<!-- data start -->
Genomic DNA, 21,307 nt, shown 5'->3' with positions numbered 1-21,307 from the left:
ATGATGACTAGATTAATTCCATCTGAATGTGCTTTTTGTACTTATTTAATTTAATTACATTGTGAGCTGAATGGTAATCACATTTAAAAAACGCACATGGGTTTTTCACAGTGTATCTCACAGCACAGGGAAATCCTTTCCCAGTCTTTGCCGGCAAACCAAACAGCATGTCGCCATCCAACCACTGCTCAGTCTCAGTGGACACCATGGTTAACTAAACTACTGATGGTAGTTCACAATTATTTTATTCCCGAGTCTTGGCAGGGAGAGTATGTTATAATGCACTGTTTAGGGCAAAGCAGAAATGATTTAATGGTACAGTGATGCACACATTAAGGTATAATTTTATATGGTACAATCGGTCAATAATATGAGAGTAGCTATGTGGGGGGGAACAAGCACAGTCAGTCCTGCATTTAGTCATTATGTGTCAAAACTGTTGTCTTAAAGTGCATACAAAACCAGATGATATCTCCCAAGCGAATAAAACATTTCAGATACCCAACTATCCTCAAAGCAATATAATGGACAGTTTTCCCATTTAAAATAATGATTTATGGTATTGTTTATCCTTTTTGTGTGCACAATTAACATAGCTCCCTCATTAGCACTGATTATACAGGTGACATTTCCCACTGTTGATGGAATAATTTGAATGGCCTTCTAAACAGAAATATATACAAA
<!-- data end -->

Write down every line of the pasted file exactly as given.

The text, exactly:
Genomic DNA, 21,307 nt, shown 5'->3' with positions numbered 1-21,307 from the left:
ATGATGACTAGATTAATTCCATCTGAATGTGCTTTTTGTACTTATTTAATTTAATTACATTGTGAGCTGAATGGTAATCACATTTAAAAAACGCACATGGGTTTTTCACAGTGTATCTCACAGCACAGGGAAATCCTTTCCCAGTCTTTGCCGGCAAACCAAACAGCATGTCGCCATCCAACCACTGCTCAGTCTCAGTGGACACCATGGTTAACTAAACTACTGATGGTAGTTCACAATTATTTTATTCCCGAGTCTTGGCAGGGAGAGTATGTTATAATGCACTGTTTAGGGCAAAGCAGAAATGATTTAATGGTACAGTGATGCACACATTAAGGTATAATTTTATATGGTACAATCGGTCAATAATATGAGAGTAGCTATGTGGGGGGGAACAAGCACAGTCAGTCCTGCATTTAGTCATTATGTGTCAAAACTGTTGTCTTAAAGTGCATACAAAACCAGATGATATCTCCCAAGCGAATAAAACATTTCAGATACCCAACTATCCTCAAAGCAATATAATGGACAGTTTTCCCATTTAAAATAATGATTTATGGTATTGTTTATCCTTTTTGTGTGCACAATTAACATAGCTCCCTCATTAGCACTGATTATACAGGTGACATTTCCCACTGTTGATGGAATAATTTGAATGGCCTTCTAAACAGAAATATATACAAA